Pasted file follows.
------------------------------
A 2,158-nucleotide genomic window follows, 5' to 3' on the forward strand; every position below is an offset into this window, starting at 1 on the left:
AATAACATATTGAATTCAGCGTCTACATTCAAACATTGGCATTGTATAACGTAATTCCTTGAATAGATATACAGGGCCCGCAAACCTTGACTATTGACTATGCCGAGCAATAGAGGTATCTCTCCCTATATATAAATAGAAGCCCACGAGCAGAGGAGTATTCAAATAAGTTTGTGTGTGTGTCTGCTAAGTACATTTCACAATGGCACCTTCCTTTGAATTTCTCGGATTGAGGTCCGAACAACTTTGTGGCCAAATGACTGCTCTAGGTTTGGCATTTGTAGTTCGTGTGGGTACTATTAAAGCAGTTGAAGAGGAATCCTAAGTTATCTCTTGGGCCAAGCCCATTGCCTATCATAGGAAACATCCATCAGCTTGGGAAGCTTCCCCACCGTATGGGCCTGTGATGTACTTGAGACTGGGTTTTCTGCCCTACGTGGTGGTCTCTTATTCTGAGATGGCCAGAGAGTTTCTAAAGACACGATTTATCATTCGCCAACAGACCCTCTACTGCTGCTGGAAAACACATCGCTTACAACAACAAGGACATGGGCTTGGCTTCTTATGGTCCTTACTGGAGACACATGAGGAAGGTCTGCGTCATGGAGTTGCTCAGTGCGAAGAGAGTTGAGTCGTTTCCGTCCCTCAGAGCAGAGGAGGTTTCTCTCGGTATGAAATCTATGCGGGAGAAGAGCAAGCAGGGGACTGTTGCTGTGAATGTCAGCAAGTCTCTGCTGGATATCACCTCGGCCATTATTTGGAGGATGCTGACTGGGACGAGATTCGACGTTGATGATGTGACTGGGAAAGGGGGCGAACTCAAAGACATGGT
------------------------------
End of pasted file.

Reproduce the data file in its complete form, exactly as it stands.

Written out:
A 2,158-nucleotide genomic window follows, 5' to 3' on the forward strand; every position below is an offset into this window, starting at 1 on the left:
AATAACATATTGAATTCAGCGTCTACATTCAAACATTGGCATTGTATAACGTAATTCCTTGAATAGATATACAGGGCCCGCAAACCTTGACTATTGACTATGCCGAGCAATAGAGGTATCTCTCCCTATATATAAATAGAAGCCCACGAGCAGAGGAGTATTCAAATAAGTTTGTGTGTGTGTCTGCTAAGTACATTTCACAATGGCACCTTCCTTTGAATTTCTCGGATTGAGGTCCGAACAACTTTGTGGCCAAATGACTGCTCTAGGTTTGGCATTTGTAGTTCGTGTGGGTACTATTAAAGCAGTTGAAGAGGAATCCTAAGTTATCTCTTGGGCCAAGCCCATTGCCTATCATAGGAAACATCCATCAGCTTGGGAAGCTTCCCCACCGTATGGGCCTGTGATGTACTTGAGACTGGGTTTTCTGCCCTACGTGGTGGTCTCTTATTCTGAGATGGCCAGAGAGTTTCTAAAGACACGATTTATCATTCGCCAACAGACCCTCTACTGCTGCTGGAAAACACATCGCTTACAACAACAAGGACATGGGCTTGGCTTCTTATGGTCCTTACTGGAGACACATGAGGAAGGTCTGCGTCATGGAGTTGCTCAGTGCGAAGAGAGTTGAGTCGTTTCCGTCCCTCAGAGCAGAGGAGGTTTCTCTCGGTATGAAATCTATGCGGGAGAAGAGCAAGCAGGGGACTGTTGCTGTGAATGTCAGCAAGTCTCTGCTGGATATCACCTCGGCCATTATTTGGAGGATGCTGACTGGGACGAGATTCGACGTTGATGATGTGACTGGGAAAGGGGGCGAACTCAAAGACATGGT